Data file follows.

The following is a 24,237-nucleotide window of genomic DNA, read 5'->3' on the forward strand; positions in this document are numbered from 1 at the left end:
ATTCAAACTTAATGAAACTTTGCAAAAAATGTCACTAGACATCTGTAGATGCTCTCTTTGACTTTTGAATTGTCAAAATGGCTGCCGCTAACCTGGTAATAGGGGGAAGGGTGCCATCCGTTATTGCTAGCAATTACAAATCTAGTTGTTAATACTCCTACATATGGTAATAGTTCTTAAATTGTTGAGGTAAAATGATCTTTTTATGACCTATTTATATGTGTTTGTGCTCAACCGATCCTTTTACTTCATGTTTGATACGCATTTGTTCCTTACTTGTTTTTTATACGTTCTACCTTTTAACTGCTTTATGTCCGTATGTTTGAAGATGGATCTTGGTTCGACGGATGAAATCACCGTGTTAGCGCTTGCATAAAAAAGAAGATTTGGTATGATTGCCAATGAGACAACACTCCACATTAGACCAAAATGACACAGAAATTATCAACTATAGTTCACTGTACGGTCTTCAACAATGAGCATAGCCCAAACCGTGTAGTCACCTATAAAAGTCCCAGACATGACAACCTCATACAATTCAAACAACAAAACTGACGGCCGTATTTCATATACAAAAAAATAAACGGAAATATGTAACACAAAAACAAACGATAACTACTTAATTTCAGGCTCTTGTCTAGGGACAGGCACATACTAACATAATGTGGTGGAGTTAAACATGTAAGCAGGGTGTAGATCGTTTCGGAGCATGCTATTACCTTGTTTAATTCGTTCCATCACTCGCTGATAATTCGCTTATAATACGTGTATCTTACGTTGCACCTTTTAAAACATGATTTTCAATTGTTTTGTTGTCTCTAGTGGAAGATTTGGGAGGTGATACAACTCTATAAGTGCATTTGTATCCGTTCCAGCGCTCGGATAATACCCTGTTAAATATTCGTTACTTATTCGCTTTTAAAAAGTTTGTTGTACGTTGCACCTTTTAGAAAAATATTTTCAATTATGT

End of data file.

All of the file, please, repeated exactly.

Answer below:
The following is a 24,237-nucleotide window of genomic DNA, read 5'->3' on the forward strand; positions in this document are numbered from 1 at the left end:
ATTCAAACTTAATGAAACTTTGCAAAAAATGTCACTAGACATCTGTAGATGCTCTCTTTGACTTTTGAATTGTCAAAATGGCTGCCGCTAACCTGGTAATAGGGGGAAGGGTGCCATCCGTTATTGCTAGCAATTACAAATCTAGTTGTTAATACTCCTACATATGGTAATAGTTCTTAAATTGTTGAGGTAAAATGATCTTTTTATGACCTATTTATATGTGTTTGTGCTCAACCGATCCTTTTACTTCATGTTTGATACGCATTTGTTCCTTACTTGTTTTTTATACGTTCTACCTTTTAACTGCTTTATGTCCGTATGTTTGAAGATGGATCTTGGTTCGACGGATGAAATCACCGTGTTAGCGCTTGCATAAAAAAGAAGATTTGGTATGATTGCCAATGAGACAACACTCCACATTAGACCAAAATGACACAGAAATTATCAACTATAGTTCACTGTACGGTCTTCAACAATGAGCATAGCCCAAACCGTGTAGTCACCTATAAAAGTCCCAGACATGACAACCTCATACAATTCAAACAACAAAACTGACGGCCGTATTTCATATACAAAAAAATAAACGGAAATATGTAACACAAAAACAAACGATAACTACTTAATTTCAGGCTCTTGTCTAGGGACAGGCACATACTAACATAATGTGGTGGAGTTAAACATGTAAGCAGGGTGTAGATCGTTTCGGAGCATGCTATTACCTTGTTTAATTCGTTCCATCACTCGCTGATAATTCGCTTATAATACGTGTATCTTACGTTGCACCTTTTAAAACATGATTTTCAATTGTTTTGTTGTCTCTAGTGGAAGATTTGGGAGGTGATACAACTCTATAAGTGCATTTGTATCCGTTCCAGCGCTCGGATAATACCCTGTTAAATATTCGTTACTTATTCGCTTTTAAAAAGTTTGTTGTACGTTGCACCTTTTAGAAAAATATTTTCAATTATGT